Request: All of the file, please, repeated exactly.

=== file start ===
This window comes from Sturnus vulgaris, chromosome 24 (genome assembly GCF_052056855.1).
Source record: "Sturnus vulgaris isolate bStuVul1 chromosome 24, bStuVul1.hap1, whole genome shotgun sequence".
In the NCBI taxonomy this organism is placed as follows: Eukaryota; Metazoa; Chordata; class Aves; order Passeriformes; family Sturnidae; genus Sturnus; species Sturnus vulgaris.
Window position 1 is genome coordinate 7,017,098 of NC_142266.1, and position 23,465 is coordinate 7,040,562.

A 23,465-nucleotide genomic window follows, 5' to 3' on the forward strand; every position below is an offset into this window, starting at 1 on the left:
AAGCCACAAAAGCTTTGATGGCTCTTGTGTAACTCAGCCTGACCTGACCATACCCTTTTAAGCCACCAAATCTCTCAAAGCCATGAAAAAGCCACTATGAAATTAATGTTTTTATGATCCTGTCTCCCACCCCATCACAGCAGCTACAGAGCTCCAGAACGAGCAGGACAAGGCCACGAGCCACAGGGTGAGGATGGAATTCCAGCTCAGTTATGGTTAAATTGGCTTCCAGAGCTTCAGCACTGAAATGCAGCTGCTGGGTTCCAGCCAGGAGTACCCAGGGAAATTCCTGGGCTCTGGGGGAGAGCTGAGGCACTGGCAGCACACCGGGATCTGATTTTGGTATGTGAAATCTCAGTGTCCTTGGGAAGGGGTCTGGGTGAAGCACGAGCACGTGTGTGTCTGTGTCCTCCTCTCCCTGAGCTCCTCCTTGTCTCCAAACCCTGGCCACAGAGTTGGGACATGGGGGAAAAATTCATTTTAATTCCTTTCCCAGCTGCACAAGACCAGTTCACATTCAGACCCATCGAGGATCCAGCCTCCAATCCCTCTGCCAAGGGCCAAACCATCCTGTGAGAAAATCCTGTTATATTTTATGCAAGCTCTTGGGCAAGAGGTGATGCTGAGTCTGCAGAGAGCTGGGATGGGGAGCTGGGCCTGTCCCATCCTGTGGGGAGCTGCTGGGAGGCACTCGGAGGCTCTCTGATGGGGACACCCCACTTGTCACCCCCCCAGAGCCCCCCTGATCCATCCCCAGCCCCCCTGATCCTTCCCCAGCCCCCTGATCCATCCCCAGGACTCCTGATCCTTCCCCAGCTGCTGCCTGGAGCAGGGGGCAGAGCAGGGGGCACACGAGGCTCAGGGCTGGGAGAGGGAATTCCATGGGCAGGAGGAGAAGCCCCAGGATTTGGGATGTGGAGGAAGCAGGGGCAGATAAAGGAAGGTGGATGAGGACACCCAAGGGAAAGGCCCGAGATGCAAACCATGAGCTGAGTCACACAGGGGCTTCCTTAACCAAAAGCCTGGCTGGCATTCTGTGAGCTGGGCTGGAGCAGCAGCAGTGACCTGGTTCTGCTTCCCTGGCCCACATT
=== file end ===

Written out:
This window comes from Sturnus vulgaris, chromosome 24 (genome assembly GCF_052056855.1).
Source record: "Sturnus vulgaris isolate bStuVul1 chromosome 24, bStuVul1.hap1, whole genome shotgun sequence".
In the NCBI taxonomy this organism is placed as follows: Eukaryota; Metazoa; Chordata; class Aves; order Passeriformes; family Sturnidae; genus Sturnus; species Sturnus vulgaris.
Window position 1 is genome coordinate 7,017,098 of NC_142266.1, and position 23,465 is coordinate 7,040,562.

A 23,465-nucleotide genomic window follows, 5' to 3' on the forward strand; every position below is an offset into this window, starting at 1 on the left:
AAGCCACAAAAGCTTTGATGGCTCTTGTGTAACTCAGCCTGACCTGACCATACCCTTTTAAGCCACCAAATCTCTCAAAGCCATGAAAAAGCCACTATGAAATTAATGTTTTTATGATCCTGTCTCCCACCCCATCACAGCAGCTACAGAGCTCCAGAACGAGCAGGACAAGGCCACGAGCCACAGGGTGAGGATGGAATTCCAGCTCAGTTATGGTTAAATTGGCTTCCAGAGCTTCAGCACTGAAATGCAGCTGCTGGGTTCCAGCCAGGAGTACCCAGGGAAATTCCTGGGCTCTGGGGGAGAGCTGAGGCACTGGCAGCACACCGGGATCTGATTTTGGTATGTGAAATCTCAGTGTCCTTGGGAAGGGGTCTGGGTGAAGCACGAGCACGTGTGTGTCTGTGTCCTCCTCTCCCTGAGCTCCTCCTTGTCTCCAAACCCTGGCCACAGAGTTGGGACATGGGGGAAAAATTCATTTTAATTCCTTTCCCAGCTGCACAAGACCAGTTCACATTCAGACCCATCGAGGATCCAGCCTCCAATCCCTCTGCCAAGGGCCAAACCATCCTGTGAGAAAATCCTGTTATATTTTATGCAAGCTCTTGGGCAAGAGGTGATGCTGAGTCTGCAGAGAGCTGGGATGGGGAGCTGGGCCTGTCCCATCCTGTGGGGAGCTGCTGGGAGGCACTCGGAGGCTCTCTGATGGGGACACCCCACTTGTCACCCCCCCAGAGCCCCCCTGATCCATCCCCAGCCCCCCTGATCCTTCCCCAGCCCCCTGATCCATCCCCAGGACTCCTGATCCTTCCCCAGCTGCTGCCTGGAGCAGGGGGCAGAGCAGGGGGCACACGAGGCTCAGGGCTGGGAGAGGGAATTCCATGGGCAGGAGGAGAAGCCCCAGGATTTGGGATGTGGAGGAAGCAGGGGCAGATAAAGGAAGGTGGATGAGGACACCCAAGGGAAAGGCCCGAGATGCAAACCATGAGCTGAGTCACACAGGGGCTTCCTTAACCAAAAGCCTGGCTGGCATTCTGTGAGCTGGGCTGGAGCAGCAGCAGTGACCTGGTTCTGCTTCCCTGGCCCACATT